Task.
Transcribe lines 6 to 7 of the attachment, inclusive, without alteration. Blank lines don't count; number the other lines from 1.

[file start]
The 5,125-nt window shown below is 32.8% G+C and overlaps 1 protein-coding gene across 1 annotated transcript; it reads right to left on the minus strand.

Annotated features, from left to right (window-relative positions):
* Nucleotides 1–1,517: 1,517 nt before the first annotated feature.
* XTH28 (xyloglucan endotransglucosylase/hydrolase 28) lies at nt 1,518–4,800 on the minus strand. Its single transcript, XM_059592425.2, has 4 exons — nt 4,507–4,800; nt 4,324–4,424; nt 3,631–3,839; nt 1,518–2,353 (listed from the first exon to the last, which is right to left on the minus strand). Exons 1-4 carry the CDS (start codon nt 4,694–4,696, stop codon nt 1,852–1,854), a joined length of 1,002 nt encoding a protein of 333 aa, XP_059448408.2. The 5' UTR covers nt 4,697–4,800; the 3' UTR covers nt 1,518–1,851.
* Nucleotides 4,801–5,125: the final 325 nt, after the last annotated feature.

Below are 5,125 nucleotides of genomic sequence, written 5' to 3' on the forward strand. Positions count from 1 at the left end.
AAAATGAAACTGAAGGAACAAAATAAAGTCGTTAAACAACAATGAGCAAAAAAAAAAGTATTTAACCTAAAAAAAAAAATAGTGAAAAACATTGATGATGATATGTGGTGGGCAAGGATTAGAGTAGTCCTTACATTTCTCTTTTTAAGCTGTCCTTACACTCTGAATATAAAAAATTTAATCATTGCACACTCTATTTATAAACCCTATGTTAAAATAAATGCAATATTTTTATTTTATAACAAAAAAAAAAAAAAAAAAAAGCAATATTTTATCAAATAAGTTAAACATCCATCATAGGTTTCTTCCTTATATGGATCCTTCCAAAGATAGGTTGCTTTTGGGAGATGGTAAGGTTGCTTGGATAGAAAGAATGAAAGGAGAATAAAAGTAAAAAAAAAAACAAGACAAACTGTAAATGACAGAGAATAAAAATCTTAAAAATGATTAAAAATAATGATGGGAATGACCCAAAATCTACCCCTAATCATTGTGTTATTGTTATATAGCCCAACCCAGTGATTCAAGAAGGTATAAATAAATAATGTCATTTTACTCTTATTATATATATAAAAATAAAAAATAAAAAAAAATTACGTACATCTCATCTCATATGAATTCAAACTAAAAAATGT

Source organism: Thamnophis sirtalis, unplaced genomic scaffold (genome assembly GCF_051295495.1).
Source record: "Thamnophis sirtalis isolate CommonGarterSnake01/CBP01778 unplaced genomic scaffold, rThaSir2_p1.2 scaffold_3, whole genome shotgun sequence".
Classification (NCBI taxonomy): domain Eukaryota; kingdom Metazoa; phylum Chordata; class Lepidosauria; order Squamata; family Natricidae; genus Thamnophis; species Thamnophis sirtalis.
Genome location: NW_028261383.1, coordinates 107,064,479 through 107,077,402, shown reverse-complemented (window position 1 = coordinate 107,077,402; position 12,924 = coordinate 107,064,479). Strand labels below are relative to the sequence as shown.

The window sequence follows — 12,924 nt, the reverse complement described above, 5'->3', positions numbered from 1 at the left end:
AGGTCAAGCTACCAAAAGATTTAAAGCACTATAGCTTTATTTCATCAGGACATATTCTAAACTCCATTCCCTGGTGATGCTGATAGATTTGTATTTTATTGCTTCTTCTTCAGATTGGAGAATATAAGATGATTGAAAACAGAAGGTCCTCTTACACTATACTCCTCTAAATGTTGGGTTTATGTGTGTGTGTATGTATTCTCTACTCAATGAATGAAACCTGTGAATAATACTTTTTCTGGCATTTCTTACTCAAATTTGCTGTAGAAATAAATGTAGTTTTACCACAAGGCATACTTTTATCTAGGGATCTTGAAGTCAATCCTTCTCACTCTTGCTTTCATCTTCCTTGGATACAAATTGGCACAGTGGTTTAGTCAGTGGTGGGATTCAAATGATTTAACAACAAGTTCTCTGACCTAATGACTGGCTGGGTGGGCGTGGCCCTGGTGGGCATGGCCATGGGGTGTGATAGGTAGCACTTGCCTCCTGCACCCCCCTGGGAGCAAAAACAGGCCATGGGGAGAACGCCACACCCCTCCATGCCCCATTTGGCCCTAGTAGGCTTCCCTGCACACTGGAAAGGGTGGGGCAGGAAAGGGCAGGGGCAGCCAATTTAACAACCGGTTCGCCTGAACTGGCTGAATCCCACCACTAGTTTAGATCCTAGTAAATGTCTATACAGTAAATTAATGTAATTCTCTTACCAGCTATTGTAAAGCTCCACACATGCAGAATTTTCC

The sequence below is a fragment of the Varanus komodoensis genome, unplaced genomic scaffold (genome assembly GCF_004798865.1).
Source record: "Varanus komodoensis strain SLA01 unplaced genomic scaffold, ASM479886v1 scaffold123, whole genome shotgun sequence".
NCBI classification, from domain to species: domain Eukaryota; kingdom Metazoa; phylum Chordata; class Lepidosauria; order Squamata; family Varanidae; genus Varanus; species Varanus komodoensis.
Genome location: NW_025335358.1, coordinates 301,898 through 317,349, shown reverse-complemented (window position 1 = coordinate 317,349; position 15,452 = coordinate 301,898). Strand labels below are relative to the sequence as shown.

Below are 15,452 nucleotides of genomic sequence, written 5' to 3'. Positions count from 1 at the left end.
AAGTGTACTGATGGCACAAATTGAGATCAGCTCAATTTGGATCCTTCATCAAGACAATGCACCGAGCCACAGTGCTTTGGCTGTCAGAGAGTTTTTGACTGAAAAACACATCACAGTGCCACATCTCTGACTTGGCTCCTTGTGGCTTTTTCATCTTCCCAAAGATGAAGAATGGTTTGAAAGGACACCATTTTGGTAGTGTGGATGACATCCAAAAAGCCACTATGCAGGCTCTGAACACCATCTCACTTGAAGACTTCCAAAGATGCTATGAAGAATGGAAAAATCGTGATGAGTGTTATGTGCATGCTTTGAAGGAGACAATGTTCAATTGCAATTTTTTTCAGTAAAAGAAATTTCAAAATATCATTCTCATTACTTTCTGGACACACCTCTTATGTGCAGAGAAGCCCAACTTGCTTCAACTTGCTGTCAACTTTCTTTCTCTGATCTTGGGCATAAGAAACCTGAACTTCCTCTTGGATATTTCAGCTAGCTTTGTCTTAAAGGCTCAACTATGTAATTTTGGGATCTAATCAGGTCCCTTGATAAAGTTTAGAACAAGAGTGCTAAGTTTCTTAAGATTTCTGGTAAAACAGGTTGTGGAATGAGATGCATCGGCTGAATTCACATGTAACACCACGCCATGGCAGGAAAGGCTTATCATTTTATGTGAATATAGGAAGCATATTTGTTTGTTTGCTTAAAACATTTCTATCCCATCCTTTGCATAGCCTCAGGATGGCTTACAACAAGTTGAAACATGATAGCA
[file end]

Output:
Below are 5,125 nucleotides of genomic sequence, written 5' to 3' on the forward strand. Positions count from 1 at the left end.
AAAATGAAACTGAAGGAACAAAATAAAGTCGTTAAACAACAATGAGCAAAAAAAAAAGTATTTAACCTAAAAAAAAAAATAGTGAAAAACATTGATGATGATATGTGGTGGGCAAGGATTAGAGTAGTCCTTACATTTCTCTTTTTAAGCTGTCCTTACACTCTGAATATAAAAAATTTAATCATTGCACACTCTATTTATAAACCCTATGTTAAAATAAATGCAATATTTTTATTTTATAACAAAAAAAAAAAAAAAAAAAAGCAATATTTTATCAAATAAGTTAAACATCCATCATAGGTTTCTTCCTTATATGGATCCTTCCAAAGATAGGTTGCTTTTGGGAGATGGTAAGGTTGCTTGGATAGAAAGAATGAAAGGAGAATAAAAGTAAAAAAAAAAACAAGACAAACTGTAAATGACAGAGAATAAAAATCTTAAAAATGATTAAAAATAATGATGGGAATGACCCAAAATCTACCCCTAATCATTGTGTTATTGTTATATAGCCCAACCCAGTGATTCAAGAAGGTATAAATAAATAATGTCATTTTACTCTTATTATATATATAAAAATAAAAAATAAAAAAAAATTACGTACATCTCATCTCATATGAATTCAAACTAAAAAATGT